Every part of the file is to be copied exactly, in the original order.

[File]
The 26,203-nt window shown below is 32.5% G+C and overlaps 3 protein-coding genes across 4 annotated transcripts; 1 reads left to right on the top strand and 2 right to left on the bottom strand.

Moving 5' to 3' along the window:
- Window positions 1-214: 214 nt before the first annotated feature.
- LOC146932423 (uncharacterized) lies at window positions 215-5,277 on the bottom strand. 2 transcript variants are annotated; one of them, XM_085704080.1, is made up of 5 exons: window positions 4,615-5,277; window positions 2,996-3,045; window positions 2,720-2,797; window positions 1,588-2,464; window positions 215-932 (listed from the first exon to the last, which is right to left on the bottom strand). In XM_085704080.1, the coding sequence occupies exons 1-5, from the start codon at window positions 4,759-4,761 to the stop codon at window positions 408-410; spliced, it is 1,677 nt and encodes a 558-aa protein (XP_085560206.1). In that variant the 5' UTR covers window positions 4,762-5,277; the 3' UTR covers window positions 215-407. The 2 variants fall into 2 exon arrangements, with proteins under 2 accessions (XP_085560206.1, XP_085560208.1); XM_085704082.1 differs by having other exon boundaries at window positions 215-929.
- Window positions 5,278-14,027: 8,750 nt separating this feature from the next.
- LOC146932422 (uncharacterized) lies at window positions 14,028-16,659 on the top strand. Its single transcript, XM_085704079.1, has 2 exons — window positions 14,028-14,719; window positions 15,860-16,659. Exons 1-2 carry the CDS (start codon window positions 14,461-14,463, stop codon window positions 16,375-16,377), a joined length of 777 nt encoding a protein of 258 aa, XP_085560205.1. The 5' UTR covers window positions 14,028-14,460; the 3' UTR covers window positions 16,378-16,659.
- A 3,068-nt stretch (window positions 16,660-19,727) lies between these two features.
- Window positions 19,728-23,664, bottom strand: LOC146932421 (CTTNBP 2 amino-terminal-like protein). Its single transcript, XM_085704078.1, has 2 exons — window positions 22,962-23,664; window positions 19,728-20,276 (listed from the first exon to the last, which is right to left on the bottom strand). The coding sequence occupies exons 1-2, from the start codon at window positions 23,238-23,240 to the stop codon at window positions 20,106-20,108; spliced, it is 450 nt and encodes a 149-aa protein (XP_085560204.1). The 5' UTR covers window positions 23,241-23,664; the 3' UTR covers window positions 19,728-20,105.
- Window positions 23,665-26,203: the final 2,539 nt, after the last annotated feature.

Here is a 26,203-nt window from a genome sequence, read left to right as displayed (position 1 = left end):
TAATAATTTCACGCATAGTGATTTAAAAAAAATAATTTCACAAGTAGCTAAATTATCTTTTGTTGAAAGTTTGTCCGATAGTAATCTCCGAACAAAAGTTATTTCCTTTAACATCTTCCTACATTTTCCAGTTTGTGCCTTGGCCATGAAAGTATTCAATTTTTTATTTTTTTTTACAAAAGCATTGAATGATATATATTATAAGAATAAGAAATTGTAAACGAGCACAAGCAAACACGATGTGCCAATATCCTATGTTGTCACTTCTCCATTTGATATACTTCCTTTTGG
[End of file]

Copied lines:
The 26,203-nt window shown below is 32.5% G+C and overlaps 3 protein-coding genes across 4 annotated transcripts; 1 reads left to right on the top strand and 2 right to left on the bottom strand.

Moving 5' to 3' along the window:
- Window positions 1-214: 214 nt before the first annotated feature.
- LOC146932423 (uncharacterized) lies at window positions 215-5,277 on the bottom strand. 2 transcript variants are annotated; one of them, XM_085704080.1, is made up of 5 exons: window positions 4,615-5,277; window positions 2,996-3,045; window positions 2,720-2,797; window positions 1,588-2,464; window positions 215-932 (listed from the first exon to the last, which is right to left on the bottom strand). In XM_085704080.1, the coding sequence occupies exons 1-5, from the start codon at window positions 4,759-4,761 to the stop codon at window positions 408-410; spliced, it is 1,677 nt and encodes a 558-aa protein (XP_085560206.1). In that variant the 5' UTR covers window positions 4,762-5,277; the 3' UTR covers window positions 215-407. The 2 variants fall into 2 exon arrangements, with proteins under 2 accessions (XP_085560206.1, XP_085560208.1); XM_085704082.1 differs by having other exon boundaries at window positions 215-929.
- Window positions 5,278-14,027: 8,750 nt separating this feature from the next.
- LOC146932422 (uncharacterized) lies at window positions 14,028-16,659 on the top strand. Its single transcript, XM_085704079.1, has 2 exons — window positions 14,028-14,719; window positions 15,860-16,659. Exons 1-2 carry the CDS (start codon window positions 14,461-14,463, stop codon window positions 16,375-16,377), a joined length of 777 nt encoding a protein of 258 aa, XP_085560205.1. The 5' UTR covers window positions 14,028-14,460; the 3' UTR covers window positions 16,378-16,659.
- A 3,068-nt stretch (window positions 16,660-19,727) lies between these two features.
- Window positions 19,728-23,664, bottom strand: LOC146932421 (CTTNBP 2 amino-terminal-like protein). Its single transcript, XM_085704078.1, has 2 exons — window positions 22,962-23,664; window positions 19,728-20,276 (listed from the first exon to the last, which is right to left on the bottom strand). The coding sequence occupies exons 1-2, from the start codon at window positions 23,238-23,240 to the stop codon at window positions 20,106-20,108; spliced, it is 450 nt and encodes a 149-aa protein (XP_085560204.1). The 5' UTR covers window positions 23,241-23,664; the 3' UTR covers window positions 19,728-20,105.
- Window positions 23,665-26,203: the final 2,539 nt, after the last annotated feature.

Here is a 26,203-nt window from a genome sequence, read left to right as displayed (position 1 = left end):
TAATAATTTCACGCATAGTGATTTAAAAAAAATAATTTCACAAGTAGCTAAATTATCTTTTGTTGAAAGTTTGTCCGATAGTAATCTCCGAACAAAAGTTATTTCCTTTAACATCTTCCTACATTTTCCAGTTTGTGCCTTGGCCATGAAAGTATTCAATTTTTTATTTTTTTTTACAAAAGCATTGAATGATATATATTATAAGAATAAGAAATTGTAAACGAGCACAAGCAAACACGATGTGCCAATATCCTATGTTGTCACTTCTCCATTTGATATACTTCCTTTTGG